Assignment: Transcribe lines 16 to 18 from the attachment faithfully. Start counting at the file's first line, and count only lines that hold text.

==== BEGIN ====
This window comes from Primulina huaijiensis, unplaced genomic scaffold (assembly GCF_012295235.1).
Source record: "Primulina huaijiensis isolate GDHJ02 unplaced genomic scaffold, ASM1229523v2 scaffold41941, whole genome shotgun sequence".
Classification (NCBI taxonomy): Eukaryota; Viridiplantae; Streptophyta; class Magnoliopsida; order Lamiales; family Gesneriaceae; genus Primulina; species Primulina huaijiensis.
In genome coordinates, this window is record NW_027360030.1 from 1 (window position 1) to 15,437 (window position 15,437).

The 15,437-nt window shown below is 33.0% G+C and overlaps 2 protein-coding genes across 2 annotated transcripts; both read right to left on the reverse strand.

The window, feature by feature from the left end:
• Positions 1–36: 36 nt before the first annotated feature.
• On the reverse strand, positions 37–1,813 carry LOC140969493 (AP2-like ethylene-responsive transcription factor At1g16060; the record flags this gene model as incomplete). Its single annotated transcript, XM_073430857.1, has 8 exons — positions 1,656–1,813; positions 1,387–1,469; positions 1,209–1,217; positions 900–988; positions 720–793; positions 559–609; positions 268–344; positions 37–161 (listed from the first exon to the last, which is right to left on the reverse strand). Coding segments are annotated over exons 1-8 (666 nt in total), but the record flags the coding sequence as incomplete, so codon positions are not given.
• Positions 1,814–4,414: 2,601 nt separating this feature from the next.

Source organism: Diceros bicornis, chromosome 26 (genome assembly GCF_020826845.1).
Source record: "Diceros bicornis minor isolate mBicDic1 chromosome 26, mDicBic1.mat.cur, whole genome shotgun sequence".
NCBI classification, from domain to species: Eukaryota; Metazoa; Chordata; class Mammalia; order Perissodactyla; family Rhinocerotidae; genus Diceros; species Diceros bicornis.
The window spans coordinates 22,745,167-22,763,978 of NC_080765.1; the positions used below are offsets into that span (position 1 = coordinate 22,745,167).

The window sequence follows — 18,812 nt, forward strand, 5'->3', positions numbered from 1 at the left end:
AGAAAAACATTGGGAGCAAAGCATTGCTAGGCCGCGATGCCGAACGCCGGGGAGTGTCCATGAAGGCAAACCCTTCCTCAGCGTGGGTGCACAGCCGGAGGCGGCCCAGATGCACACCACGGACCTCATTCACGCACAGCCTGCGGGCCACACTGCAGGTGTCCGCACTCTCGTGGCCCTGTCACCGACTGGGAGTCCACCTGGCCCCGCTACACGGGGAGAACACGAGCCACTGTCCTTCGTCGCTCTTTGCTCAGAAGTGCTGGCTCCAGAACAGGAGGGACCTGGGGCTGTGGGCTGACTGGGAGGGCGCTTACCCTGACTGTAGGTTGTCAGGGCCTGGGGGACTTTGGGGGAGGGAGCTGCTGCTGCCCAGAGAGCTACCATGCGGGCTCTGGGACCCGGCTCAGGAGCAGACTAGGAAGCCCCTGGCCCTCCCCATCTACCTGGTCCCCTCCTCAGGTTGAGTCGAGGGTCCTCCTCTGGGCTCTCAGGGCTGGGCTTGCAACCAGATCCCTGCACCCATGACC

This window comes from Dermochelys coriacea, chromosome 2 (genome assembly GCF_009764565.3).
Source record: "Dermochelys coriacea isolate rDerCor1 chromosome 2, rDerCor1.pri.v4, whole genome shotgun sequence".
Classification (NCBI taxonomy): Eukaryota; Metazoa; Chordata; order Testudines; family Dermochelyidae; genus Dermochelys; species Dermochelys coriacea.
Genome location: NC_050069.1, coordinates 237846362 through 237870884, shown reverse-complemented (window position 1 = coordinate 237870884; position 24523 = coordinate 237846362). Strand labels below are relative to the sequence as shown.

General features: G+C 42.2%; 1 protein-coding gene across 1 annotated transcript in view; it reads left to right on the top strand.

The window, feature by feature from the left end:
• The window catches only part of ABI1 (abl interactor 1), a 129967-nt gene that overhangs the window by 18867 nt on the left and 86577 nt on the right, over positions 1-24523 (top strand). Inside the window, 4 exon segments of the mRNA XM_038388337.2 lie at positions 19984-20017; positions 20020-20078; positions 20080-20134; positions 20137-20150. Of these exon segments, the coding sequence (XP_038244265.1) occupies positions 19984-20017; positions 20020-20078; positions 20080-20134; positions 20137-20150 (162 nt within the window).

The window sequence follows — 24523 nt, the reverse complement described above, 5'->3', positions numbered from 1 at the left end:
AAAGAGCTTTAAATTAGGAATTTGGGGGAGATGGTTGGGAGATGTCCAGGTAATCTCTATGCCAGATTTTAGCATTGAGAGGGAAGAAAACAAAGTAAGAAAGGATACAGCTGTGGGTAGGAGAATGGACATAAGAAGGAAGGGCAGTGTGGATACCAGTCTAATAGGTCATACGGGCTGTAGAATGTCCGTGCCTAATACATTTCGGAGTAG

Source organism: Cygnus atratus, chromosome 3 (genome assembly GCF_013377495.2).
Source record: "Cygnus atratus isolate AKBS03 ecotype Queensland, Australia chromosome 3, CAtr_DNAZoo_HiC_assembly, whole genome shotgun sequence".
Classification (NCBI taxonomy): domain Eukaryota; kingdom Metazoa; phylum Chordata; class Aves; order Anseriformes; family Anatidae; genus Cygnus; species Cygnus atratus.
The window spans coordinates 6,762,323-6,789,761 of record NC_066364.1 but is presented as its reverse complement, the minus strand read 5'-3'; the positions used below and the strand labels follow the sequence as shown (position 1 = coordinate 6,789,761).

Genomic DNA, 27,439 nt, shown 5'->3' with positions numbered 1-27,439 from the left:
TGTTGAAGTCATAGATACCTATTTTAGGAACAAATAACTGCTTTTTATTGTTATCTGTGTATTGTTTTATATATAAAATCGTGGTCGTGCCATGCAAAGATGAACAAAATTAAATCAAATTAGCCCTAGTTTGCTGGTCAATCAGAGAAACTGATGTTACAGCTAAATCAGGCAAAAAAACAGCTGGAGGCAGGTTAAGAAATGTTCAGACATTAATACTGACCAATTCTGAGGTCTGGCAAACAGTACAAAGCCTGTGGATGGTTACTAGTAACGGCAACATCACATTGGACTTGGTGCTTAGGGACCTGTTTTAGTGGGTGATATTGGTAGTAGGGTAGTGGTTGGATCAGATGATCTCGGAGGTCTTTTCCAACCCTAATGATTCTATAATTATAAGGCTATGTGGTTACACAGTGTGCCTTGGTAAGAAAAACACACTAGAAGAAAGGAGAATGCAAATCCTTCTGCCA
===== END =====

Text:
This window comes from Dermochelys coriacea, chromosome 2 (genome assembly GCF_009764565.3).
Source record: "Dermochelys coriacea isolate rDerCor1 chromosome 2, rDerCor1.pri.v4, whole genome shotgun sequence".
Classification (NCBI taxonomy): Eukaryota; Metazoa; Chordata; order Testudines; family Dermochelyidae; genus Dermochelys; species Dermochelys coriacea.